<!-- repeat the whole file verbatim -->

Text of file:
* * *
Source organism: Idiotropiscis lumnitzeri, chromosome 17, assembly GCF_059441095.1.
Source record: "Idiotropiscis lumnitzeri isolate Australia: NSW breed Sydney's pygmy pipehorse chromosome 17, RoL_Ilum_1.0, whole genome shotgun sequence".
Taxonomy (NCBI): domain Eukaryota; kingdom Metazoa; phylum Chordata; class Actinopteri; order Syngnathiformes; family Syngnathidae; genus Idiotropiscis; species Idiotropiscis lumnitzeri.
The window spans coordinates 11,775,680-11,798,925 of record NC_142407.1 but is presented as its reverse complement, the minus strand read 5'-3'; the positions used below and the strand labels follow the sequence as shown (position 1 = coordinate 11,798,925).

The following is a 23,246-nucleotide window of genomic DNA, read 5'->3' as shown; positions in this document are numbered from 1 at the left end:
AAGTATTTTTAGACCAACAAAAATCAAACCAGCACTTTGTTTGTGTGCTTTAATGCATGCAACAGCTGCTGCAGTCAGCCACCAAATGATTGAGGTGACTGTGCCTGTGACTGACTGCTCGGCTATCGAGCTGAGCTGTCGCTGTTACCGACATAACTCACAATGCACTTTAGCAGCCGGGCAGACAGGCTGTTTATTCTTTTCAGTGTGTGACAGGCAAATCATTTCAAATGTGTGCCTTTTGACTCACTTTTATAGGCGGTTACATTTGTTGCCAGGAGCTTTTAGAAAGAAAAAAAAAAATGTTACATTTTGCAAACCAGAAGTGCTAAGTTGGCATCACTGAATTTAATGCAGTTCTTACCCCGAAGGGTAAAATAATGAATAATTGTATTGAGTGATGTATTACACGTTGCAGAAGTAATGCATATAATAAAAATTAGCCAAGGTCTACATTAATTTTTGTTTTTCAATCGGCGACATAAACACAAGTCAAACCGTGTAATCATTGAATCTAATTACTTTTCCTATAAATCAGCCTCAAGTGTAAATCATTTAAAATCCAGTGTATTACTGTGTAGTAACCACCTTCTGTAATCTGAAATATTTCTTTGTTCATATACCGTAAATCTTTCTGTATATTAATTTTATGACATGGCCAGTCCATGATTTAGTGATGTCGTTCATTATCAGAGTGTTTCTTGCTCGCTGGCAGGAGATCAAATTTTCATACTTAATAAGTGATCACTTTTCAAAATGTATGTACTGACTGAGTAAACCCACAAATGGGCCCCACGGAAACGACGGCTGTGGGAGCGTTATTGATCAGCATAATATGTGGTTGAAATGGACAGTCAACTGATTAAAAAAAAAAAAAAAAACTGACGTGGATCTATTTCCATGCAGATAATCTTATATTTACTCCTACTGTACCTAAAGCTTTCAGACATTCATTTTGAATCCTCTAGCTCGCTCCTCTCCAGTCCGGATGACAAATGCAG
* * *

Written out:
Source organism: Idiotropiscis lumnitzeri, chromosome 17, assembly GCF_059441095.1.
Source record: "Idiotropiscis lumnitzeri isolate Australia: NSW breed Sydney's pygmy pipehorse chromosome 17, RoL_Ilum_1.0, whole genome shotgun sequence".
Taxonomy (NCBI): domain Eukaryota; kingdom Metazoa; phylum Chordata; class Actinopteri; order Syngnathiformes; family Syngnathidae; genus Idiotropiscis; species Idiotropiscis lumnitzeri.
The window spans coordinates 11,775,680-11,798,925 of record NC_142407.1 but is presented as its reverse complement, the minus strand read 5'-3'; the positions used below and the strand labels follow the sequence as shown (position 1 = coordinate 11,798,925).

The following is a 23,246-nucleotide window of genomic DNA, read 5'->3' as shown; positions in this document are numbered from 1 at the left end:
AAGTATTTTTAGACCAACAAAAATCAAACCAGCACTTTGTTTGTGTGCTTTAATGCATGCAACAGCTGCTGCAGTCAGCCACCAAATGATTGAGGTGACTGTGCCTGTGACTGACTGCTCGGCTATCGAGCTGAGCTGTCGCTGTTACCGACATAACTCACAATGCACTTTAGCAGCCGGGCAGACAGGCTGTTTATTCTTTTCAGTGTGTGACAGGCAAATCATTTCAAATGTGTGCCTTTTGACTCACTTTTATAGGCGGTTACATTTGTTGCCAGGAGCTTTTAGAAAGAAAAAAAAAAATGTTACATTTTGCAAACCAGAAGTGCTAAGTTGGCATCACTGAATTTAATGCAGTTCTTACCCCGAAGGGTAAAATAATGAATAATTGTATTGAGTGATGTATTACACGTTGCAGAAGTAATGCATATAATAAAAATTAGCCAAGGTCTACATTAATTTTTGTTTTTCAATCGGCGACATAAACACAAGTCAAACCGTGTAATCATTGAATCTAATTACTTTTCCTATAAATCAGCCTCAAGTGTAAATCATTTAAAATCCAGTGTATTACTGTGTAGTAACCACCTTCTGTAATCTGAAATATTTCTTTGTTCATATACCGTAAATCTTTCTGTATATTAATTTTATGACATGGCCAGTCCATGATTTAGTGATGTCGTTCATTATCAGAGTGTTTCTTGCTCGCTGGCAGGAGATCAAATTTTCATACTTAATAAGTGATCACTTTTCAAAATGTATGTACTGACTGAGTAAACCCACAAATGGGCCCCACGGAAACGACGGCTGTGGGAGCGTTATTGATCAGCATAATATGTGGTTGAAATGGACAGTCAACTGATTAAAAAAAAAAAAAAAAACTGACGTGGATCTATTTCCATGCAGATAATCTTATATTTACTCCTACTGTACCTAAAGCTTTCAGACATTCATTTTGAATCCTCTAGCTCGCTCCTCTCCAGTCCGGATGACAAATGCAG